Faculty News

  • Panhandling
    Horwitz on Panhandling Ordinances and the First Amendment
    Professor Andy Horwitz’s latest contribution to the RWU First Amendment Blog: “First Amendment Protects the Right to Give and to Receive.”
  • As Manning released, trial attorney Coombs looks back on case, looks forward to teaching again at RWU Law
    Chelsea Manning was released from the military prison at Fort Leavenworth, Kan., on May 17th, after serving nearly seven years in prison for leaking a trove of military and diplomatic files. Manning’s lead trial attorney, David E. Coombs, now teaches at the Roger Williams University School of Law.
  • Trump Presidency
    Donald Trump vs. Roger Williams
    David Logan, professor of law and former dean of RWU Law, discusses President Trump's executive order on religious freedom in this week's 1st Amendment Blog.


Niki Kuckes

Niki Kuckes
Professor of Law

J.D., Yale
B.A., Cornell University

Contact:
401-254-4505

After a successful term at Yale Law School (where she served on the Yale Law Journal, the Yale Journal of Law and Policy, and the Yale Journal of International Law), Niki Kuckes won a coveted clerkship with Judge (now Justice) Antonin Scalia. She moved on to develop a sophisticated litigation practice in Washington, D.C, where for almost two decades she focused on white collar criminal matters, copyright and First Amendment, and legal malpractice cases. Professor Kuckes has used this expertise to develop a strong reputation in the areas of grand juries and prosecutorial ethics. Before coming to RWU, Professor Kuckes was "Distinguished Practitioner in Residence" at Cornell Law School.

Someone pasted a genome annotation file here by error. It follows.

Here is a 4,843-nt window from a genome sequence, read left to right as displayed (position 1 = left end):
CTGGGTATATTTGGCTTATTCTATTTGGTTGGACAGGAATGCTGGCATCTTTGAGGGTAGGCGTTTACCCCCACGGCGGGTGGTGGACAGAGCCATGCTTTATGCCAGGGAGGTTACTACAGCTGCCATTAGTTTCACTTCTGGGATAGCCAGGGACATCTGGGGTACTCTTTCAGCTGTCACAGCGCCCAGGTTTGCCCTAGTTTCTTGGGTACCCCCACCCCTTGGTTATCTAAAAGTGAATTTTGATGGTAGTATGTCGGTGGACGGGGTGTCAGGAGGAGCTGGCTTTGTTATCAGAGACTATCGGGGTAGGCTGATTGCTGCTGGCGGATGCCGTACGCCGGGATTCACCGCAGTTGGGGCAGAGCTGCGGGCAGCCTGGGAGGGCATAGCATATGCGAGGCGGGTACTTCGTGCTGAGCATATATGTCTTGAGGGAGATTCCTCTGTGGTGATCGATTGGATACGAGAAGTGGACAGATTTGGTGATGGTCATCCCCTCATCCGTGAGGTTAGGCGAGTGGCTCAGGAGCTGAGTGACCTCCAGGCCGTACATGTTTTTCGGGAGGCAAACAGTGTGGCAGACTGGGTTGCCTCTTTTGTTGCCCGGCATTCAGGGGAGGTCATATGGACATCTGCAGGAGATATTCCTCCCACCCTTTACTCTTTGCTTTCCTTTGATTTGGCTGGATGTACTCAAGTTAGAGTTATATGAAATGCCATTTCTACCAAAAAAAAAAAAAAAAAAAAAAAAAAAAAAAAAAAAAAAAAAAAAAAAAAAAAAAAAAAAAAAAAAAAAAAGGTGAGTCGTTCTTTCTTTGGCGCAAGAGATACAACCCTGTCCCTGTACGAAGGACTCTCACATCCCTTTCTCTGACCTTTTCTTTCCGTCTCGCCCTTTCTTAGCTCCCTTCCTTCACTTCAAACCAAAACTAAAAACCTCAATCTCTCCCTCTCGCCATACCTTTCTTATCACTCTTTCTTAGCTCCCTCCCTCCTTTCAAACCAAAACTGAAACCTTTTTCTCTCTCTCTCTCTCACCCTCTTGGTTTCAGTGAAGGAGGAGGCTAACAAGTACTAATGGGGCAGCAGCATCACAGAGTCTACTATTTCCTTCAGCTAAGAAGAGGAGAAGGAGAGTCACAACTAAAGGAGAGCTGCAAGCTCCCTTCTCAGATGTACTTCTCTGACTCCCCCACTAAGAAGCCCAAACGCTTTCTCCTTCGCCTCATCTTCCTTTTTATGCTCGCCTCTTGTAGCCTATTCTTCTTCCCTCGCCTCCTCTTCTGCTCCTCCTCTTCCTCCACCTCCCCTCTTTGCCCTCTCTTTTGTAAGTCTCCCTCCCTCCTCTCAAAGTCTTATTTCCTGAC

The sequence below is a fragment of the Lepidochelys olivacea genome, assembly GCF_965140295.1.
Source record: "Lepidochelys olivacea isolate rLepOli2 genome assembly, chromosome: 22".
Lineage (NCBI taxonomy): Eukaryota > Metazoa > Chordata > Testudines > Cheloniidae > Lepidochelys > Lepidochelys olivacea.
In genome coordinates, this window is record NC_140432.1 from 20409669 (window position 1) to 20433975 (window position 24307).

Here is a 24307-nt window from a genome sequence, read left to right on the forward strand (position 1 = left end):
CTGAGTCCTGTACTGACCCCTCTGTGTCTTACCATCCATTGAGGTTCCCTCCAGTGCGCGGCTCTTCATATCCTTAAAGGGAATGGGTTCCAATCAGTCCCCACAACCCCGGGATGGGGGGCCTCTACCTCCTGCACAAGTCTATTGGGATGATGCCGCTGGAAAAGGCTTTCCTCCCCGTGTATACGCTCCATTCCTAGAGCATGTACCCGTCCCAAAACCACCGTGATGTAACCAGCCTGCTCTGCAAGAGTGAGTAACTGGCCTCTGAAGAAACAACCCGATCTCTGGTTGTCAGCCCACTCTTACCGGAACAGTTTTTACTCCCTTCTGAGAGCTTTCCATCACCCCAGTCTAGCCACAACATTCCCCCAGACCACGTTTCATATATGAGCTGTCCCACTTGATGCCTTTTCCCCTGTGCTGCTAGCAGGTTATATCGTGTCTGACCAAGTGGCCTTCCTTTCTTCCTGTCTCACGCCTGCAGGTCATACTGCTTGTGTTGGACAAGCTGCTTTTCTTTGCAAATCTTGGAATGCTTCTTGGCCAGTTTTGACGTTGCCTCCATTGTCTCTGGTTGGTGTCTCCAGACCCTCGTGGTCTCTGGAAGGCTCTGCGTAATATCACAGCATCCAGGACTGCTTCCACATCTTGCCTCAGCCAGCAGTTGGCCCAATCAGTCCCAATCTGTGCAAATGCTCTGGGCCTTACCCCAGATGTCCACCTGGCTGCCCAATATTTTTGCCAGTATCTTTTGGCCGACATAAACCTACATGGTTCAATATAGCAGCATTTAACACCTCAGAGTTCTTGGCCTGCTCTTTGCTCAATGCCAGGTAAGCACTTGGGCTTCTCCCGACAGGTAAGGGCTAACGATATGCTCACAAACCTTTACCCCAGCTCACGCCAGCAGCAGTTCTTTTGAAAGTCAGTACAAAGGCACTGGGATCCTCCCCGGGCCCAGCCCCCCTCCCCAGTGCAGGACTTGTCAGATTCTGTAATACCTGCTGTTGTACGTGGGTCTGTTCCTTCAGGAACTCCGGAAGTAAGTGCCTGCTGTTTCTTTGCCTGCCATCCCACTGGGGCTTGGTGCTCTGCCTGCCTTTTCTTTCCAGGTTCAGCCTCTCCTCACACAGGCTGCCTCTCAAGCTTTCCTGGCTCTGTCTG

Professor Kuckes was awarded tenure and promoted to Full Professor in 2009, and she brings her deep practice experience to her teaching of Civil Procedure, Intellectual Property, and Professional Responsibility.

Selected Publications

Articles

The State of Rule 3.8: Prosecutorial Ethics Reform Since Ethics 2000, 22 Georgetown Journal of Legal Ethics 427 (2009)

Civil Due Process, Criminal Due Process, 25 Yale Law and Policy Review 1 (2006)

The Democratic Prosecutor: Explaining the Constitutional Function of the Federal Grand Jury, 94 Georgetown Law Journal 1265 (2006)

The Useful, Dangerous Fiction of Grand Jury Independence¸ 41 American Criminal Law Review 1 (2004)